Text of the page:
|Cathy Hudgins, PhD, LMFT, is the Director of the Center of Excellence for Integrated Care under the North Carolina Foundation for Advanced Health Programs. She is an active member of the Collaborative Family Health Association and AAMFT and presents locally and nationally on Integrated Care. |
Paths to Integration and CFHA
It’s always intriguing to
hear personal accounts about how people became interested in their current profession
and what drives them to continue pushing the limits within their field. Some of
us who were trained in and began our careers in more traditional behavioral
health environments had an epiphany somewhere along the way when presented with
a new and exciting team-based integrated care (IC) delivery format, and decided
to pursue this new path.
This epiphany happened for me
in the ninth year of my career as a behaviorist. My work to this point was
fulfilling and I was able to advance into exciting positions within clinical
leadership. In 2004 North Carolina made sweeping changes in the care delivery
system away from state run community treatment to a privatized system, and after
a few years, the changeable environment became very complicated for many to
While managing an outpatient behavioral
health unit I began to notice how our nursing staff focused on a broader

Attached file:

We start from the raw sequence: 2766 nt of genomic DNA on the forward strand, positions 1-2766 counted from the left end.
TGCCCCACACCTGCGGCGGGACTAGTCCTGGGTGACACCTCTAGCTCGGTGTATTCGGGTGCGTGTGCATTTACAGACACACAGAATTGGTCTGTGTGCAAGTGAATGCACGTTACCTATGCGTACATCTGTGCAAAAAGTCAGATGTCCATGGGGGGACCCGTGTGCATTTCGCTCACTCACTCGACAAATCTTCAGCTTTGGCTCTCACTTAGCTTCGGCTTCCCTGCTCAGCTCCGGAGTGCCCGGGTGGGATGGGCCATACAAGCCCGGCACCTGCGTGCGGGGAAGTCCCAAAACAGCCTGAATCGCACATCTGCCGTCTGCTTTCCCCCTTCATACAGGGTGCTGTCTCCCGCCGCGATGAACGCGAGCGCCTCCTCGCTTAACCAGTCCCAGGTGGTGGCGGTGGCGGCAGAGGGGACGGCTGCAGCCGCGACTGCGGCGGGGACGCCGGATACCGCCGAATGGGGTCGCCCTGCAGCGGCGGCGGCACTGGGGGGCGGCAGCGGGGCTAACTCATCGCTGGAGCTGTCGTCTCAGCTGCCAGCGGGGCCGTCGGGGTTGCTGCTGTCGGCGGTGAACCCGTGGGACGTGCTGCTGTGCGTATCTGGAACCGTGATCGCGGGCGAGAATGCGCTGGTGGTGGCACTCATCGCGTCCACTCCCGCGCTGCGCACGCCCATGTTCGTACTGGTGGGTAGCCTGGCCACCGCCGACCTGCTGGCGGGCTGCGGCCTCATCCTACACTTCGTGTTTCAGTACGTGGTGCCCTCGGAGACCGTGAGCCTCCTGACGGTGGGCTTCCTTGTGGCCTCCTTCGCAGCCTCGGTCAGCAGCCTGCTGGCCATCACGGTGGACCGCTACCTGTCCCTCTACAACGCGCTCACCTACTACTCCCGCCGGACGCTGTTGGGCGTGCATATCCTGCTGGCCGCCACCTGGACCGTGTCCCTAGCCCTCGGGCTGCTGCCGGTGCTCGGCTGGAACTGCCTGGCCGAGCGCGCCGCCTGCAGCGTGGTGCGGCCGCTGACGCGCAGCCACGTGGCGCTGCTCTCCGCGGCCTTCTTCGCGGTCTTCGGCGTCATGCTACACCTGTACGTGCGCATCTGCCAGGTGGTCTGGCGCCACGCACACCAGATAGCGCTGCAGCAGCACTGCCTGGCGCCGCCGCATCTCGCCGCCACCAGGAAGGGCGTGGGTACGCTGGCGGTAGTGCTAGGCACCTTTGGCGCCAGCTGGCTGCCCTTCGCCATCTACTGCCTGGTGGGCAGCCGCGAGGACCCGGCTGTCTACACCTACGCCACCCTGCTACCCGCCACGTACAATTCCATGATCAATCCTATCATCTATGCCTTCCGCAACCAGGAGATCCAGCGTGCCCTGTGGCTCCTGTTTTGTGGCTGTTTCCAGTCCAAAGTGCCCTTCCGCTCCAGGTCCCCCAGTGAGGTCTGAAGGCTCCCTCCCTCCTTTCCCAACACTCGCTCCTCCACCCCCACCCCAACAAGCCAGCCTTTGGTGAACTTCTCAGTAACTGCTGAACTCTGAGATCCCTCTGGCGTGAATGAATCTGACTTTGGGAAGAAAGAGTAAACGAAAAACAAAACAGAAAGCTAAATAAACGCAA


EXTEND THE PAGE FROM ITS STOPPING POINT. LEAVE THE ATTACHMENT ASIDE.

comprehensive profile of the patient’s health beyond the presenting issue. My
curiosity grew deeper following a few encounters where physical illness was
exacerbating the patient’s behavioral health presentation, a factor which began
to broaden my perspective of which professionals should be a critical part of
the patient’s care team. How had I missed these important variables before?
presented with a unique opportunity to bring my behavioral skills to medical
settings, while simultaneously learning more about treating the whole person in
one setting, I chose this new path. IC provided me with an exciting new area of
learning and the opportunity to meet others who were inspired by the creativity
and targeted services that integrated settings offer to patients. Shortly
afterwards the path led to learning about the esteemed CFHA while assisting
with the conference in Asheville, NC in 2007.
Integrated Care provides
enhanced service delivery for patients, while at the same time does its part to
strengthen the broader continuum of services needed to manage the range of
healthcare needs in any one community. Along this continuum of services, in
North Carolina we are beginning to see expanding interest beyond traditional IC
to bi-directional integration, the use of peer support and community health
workers to engage patients, cross-training in behavioral health clinics on
common chronic illnesses such as diabetes, and greater strides in the use data
for decision-making and collaboration with each other across town.